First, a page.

As mentioned, technology helped accountants shift their primary focus from keeping the books, reconciling accounts, and helping prepare tax returns to analyzing a business’s financial health and performance and assisting in decision-making. While previously auditors were more likely to possess strong analytical skills, now accountants and CPAs working with businesses should also be skilled in business analysis. Business owners expect accounting professionals to be able to drill into their data to not only report on the current financial state of the business but also identify patterns in consumer behavior and market trends to advise on growth opportunities and higher profits.
Roles, duties, and accountant responsibilities today and in the next decade
Considering everything mentioned above, those trends and challenges accounting professionals face today, and what they might have to deal with in the upcoming years, we might sum up and make a general overview of today’s most common roles, duties, and responsibilities of an accountant.
Keeping financial records and interpreting financial statements
Being responsible for keeping and interpreting financial records is one of the core accounting functions, and modern accounting software has made this task much easier and more efficient. It allows for accurate data entry and real-time analytics without any errors. Thus, accountants can quickly bring all business transactions into the books, simplifying their daily processes and improving the quality of financial records. Moreover, cloud technology enables accountants to securely access and analyze financial information from anywhere and helps in compiling financial statements to be more informative and backed by accurate data.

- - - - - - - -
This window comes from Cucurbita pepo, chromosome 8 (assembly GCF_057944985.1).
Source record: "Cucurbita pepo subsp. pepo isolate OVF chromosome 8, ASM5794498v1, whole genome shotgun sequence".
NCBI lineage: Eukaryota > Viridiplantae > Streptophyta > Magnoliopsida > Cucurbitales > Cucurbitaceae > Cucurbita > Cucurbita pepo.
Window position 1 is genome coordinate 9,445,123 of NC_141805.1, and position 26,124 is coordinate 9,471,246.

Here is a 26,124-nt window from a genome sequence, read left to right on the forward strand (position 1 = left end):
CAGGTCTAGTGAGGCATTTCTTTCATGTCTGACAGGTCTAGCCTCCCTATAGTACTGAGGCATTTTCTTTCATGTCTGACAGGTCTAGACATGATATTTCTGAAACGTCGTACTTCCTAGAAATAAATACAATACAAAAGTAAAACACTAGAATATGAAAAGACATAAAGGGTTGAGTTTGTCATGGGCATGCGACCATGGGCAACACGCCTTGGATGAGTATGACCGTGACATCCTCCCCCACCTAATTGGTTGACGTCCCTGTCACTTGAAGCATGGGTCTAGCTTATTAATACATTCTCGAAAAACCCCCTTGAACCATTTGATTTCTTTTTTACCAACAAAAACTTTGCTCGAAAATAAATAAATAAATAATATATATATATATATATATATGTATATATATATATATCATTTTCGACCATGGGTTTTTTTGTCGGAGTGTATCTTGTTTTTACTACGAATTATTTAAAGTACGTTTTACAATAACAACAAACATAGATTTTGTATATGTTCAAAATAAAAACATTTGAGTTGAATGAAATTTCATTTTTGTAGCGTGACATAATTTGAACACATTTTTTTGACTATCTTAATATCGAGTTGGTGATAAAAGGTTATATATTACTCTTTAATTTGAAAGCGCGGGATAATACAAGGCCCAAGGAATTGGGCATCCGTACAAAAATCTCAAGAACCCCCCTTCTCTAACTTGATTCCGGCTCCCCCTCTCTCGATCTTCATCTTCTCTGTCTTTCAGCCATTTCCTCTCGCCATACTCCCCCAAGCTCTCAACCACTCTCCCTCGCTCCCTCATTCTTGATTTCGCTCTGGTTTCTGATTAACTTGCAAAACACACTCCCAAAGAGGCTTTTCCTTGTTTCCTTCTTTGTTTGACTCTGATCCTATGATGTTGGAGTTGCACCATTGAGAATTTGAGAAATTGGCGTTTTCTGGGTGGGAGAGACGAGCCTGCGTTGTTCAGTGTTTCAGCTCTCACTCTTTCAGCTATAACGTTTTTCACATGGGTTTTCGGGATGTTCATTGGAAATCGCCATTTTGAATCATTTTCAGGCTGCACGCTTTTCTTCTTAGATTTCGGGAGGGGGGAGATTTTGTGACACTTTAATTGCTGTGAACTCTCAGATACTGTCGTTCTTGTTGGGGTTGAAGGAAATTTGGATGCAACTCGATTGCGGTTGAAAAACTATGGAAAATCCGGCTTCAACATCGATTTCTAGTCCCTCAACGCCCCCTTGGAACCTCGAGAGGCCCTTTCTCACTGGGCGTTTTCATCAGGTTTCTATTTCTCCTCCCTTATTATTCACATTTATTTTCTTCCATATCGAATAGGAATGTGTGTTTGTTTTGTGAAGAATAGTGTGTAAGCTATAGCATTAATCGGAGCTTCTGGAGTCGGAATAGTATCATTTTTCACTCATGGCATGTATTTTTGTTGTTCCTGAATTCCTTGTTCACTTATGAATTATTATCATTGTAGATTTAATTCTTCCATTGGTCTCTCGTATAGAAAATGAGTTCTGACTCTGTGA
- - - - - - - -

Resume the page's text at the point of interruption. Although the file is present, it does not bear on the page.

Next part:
Preparing tax returns
The tax season is still a busy time for accountants. It requires careful attention and effort to ensure that tax returns are accurately and thoroughly prepared. Duties such as filing, paying, and organizing taxes can be demanding and time-consuming. Accountants must remain diligent and committed to their clients throughout this process. Furthermore, they must keep up with changing regulations to ensure the accuracy of their work.
Analyzing business financial data
A unique industry outlook allows accountants to take a step from being financial data managers to financial adviser positions. Having manual workflows automated by apps and accounting platforms, accountants might be able to benefit from their expertise in financial statistics, tax regulations, and pristine discipline when it comes to money data and will start advising their clients on how to manage their finances more effectively.
Providing advisory services and taking part in the business strategy
Accountants handle volumes of business data. This exposure to numbers transforms the way accountants talk numbers. Today, many businesses expect accountants to not only conclude whether the company is taking the right business path from their records but paint a picture of growth using numbers, which makes accountants learn a lot about business growth and its requirements.
With the help of AI in accounting and smart analytical software, accountants nowadays can expand the scope of their services to consultancy and offer advisory services to their clients, thus ensuring their professional relationships for years to come. They become an integral part of strategic decision-making, as they’ve got the data, know how to interpret it, and can point the right directions for changes.
We are excited to observe how technology transforms accountants’ role, bringing change in how they perform their duties and responsibilities. Accountants of the next decade might champion added value for the customers, prioritizing science over emotion and embracing technology in order to grow exponentially.
A smart accountant of the 21st century will fully utilize the power of Tech to enable automatically running systems do the job accountants were doing manually decades ago, while going deeper into complex tasks which can not only contribute towards a healthy intercompany workflow but will be able to actually increase the revenue of the companies they’re working for.
This alone is revolutionary and we can’t wait to see what happens next.